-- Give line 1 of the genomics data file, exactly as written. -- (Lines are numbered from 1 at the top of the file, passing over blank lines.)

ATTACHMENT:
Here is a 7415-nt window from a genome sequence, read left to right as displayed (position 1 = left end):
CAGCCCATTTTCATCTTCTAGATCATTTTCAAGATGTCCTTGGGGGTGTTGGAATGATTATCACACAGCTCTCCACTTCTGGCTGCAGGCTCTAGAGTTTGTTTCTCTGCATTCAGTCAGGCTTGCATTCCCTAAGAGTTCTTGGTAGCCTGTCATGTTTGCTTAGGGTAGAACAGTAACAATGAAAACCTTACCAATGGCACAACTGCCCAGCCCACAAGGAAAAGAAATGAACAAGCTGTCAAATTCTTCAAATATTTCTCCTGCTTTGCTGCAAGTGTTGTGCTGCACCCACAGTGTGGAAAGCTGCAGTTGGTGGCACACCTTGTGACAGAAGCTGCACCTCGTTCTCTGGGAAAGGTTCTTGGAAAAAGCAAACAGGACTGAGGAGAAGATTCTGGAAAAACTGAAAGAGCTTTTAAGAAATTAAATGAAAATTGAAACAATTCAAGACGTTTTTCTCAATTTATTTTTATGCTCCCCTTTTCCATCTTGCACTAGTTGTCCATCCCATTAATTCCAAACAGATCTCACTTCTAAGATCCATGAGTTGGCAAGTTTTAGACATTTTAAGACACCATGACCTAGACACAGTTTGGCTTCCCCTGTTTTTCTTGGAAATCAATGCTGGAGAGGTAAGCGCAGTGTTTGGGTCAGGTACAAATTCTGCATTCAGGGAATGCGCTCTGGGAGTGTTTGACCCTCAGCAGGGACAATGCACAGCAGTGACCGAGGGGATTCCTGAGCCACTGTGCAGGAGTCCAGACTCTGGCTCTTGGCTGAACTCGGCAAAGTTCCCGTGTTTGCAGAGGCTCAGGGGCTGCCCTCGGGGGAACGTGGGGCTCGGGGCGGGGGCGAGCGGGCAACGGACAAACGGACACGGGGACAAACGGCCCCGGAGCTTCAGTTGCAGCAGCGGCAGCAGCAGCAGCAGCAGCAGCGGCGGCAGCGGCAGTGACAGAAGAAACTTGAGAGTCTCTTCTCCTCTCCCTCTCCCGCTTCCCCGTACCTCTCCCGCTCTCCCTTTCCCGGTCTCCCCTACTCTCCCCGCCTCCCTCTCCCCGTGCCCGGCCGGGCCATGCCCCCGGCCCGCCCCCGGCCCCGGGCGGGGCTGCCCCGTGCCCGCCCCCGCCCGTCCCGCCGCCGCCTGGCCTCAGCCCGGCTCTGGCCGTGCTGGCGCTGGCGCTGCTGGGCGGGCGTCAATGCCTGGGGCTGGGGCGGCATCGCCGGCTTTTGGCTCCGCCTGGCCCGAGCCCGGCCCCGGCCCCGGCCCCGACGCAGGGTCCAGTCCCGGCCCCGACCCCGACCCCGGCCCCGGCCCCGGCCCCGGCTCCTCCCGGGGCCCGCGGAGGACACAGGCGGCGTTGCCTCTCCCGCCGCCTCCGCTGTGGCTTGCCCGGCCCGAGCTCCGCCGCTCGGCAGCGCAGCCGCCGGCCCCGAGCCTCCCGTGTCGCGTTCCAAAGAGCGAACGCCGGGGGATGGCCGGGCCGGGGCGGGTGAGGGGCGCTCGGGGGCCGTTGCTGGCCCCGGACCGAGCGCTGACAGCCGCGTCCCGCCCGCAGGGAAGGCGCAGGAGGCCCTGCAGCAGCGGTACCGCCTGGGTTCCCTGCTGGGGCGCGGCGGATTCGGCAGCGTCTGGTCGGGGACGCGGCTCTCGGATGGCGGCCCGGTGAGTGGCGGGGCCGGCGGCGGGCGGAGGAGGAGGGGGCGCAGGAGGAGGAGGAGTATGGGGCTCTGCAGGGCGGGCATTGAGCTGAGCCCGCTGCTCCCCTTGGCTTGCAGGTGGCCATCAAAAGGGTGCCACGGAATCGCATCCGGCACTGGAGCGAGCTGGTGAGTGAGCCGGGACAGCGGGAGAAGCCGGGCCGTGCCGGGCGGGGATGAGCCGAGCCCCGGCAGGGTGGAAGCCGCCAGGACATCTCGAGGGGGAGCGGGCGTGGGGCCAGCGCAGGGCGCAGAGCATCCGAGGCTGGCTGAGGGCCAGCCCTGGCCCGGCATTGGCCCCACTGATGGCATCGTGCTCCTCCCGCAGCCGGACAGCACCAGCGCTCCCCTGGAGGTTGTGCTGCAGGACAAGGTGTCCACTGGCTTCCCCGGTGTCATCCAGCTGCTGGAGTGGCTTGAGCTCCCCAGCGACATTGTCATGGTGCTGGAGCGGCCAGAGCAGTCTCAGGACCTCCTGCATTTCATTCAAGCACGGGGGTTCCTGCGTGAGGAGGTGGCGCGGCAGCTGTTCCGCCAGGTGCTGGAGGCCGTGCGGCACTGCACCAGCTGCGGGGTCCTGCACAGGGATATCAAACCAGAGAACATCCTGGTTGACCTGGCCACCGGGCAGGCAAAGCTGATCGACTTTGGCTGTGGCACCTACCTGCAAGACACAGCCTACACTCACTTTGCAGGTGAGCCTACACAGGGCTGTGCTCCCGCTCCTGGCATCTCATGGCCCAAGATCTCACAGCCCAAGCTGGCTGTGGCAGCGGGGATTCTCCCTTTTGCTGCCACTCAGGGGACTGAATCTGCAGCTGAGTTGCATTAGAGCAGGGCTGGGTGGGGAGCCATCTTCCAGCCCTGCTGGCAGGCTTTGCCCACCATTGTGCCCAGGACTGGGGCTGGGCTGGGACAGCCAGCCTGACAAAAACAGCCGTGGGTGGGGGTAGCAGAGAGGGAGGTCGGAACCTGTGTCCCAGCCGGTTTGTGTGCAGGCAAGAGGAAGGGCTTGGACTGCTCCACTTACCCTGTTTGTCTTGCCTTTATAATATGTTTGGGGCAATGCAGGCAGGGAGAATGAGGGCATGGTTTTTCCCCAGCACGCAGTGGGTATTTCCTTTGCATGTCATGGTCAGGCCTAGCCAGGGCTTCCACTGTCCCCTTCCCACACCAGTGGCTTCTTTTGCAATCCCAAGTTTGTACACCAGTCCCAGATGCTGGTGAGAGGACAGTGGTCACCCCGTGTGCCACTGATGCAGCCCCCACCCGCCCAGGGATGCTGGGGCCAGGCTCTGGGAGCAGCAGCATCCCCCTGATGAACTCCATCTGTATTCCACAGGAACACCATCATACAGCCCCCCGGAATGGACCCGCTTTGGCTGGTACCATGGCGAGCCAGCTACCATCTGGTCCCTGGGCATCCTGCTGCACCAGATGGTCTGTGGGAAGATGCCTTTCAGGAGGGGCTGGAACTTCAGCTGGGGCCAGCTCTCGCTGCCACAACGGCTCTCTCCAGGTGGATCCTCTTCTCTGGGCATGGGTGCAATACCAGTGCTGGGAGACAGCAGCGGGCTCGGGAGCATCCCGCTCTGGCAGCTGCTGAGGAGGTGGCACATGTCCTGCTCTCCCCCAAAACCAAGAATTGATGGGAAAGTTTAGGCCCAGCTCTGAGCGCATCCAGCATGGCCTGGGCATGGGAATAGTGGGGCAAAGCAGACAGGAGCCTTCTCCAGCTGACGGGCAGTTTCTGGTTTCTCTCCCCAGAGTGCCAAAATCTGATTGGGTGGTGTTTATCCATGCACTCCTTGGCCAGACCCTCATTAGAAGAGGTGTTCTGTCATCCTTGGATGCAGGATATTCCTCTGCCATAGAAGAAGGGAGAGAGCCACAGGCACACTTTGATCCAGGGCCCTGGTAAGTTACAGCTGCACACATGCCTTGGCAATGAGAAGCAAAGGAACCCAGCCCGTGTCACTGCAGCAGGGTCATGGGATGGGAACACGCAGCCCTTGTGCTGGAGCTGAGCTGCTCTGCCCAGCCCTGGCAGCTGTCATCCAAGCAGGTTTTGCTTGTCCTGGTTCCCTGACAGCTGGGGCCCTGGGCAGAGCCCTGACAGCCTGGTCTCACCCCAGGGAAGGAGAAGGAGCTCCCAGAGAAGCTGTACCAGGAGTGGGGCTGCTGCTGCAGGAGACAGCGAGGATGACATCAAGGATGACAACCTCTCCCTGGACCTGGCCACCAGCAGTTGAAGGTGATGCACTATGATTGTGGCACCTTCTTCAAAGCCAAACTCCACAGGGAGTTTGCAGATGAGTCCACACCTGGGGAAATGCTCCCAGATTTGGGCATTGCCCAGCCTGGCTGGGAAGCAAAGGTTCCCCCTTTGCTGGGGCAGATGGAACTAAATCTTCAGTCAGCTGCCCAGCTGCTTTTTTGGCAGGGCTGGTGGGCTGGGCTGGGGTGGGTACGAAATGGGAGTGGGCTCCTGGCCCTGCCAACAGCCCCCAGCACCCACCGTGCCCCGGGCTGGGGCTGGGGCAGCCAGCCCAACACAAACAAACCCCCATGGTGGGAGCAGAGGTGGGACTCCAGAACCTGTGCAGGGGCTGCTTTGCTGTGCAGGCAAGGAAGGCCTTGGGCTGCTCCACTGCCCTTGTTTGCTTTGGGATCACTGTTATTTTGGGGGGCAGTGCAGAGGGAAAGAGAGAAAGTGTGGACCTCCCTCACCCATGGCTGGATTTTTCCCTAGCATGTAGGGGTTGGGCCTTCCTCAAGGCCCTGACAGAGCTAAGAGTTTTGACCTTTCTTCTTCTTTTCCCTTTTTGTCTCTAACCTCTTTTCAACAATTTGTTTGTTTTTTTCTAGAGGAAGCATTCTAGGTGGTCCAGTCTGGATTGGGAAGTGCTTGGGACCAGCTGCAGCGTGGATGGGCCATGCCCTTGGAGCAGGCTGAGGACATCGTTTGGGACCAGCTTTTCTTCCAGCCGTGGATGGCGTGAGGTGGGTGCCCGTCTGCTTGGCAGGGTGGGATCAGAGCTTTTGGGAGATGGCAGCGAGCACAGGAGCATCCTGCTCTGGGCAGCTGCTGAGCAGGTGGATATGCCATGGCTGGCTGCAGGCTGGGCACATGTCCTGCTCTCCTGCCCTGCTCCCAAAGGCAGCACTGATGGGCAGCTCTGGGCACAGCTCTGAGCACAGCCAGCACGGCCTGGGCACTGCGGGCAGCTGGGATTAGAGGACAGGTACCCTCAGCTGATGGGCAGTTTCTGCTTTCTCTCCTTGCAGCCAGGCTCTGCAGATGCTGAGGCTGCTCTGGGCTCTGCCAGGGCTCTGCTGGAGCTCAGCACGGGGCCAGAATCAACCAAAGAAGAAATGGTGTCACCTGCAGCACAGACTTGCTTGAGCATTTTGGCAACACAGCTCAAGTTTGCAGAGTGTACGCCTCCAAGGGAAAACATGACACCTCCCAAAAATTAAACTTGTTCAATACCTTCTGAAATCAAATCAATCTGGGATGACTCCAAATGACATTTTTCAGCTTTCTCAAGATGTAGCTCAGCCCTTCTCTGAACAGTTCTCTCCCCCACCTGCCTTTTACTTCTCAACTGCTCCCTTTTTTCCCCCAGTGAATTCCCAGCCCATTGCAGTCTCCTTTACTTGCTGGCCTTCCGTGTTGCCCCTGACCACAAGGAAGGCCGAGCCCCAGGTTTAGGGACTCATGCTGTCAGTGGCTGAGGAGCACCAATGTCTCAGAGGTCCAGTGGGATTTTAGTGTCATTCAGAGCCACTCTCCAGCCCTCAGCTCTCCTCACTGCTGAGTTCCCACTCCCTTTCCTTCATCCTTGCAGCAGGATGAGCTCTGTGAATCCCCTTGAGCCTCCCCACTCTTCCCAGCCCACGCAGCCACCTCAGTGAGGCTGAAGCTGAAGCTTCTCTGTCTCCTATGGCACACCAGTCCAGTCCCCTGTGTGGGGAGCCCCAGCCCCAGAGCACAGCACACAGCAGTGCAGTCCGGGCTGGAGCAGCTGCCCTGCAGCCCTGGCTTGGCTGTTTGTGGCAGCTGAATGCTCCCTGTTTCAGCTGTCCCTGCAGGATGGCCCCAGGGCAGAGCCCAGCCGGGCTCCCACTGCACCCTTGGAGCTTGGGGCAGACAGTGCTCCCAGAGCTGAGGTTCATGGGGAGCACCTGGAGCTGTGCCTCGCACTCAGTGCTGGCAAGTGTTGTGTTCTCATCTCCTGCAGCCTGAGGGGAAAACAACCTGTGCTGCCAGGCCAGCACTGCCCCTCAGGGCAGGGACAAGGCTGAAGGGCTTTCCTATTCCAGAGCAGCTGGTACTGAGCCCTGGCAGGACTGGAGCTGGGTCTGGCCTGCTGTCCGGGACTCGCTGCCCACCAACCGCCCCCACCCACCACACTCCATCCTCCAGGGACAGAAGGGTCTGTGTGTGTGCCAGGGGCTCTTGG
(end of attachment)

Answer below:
Here is a 7415-nt window from a genome sequence, read left to right as displayed (position 1 = left end):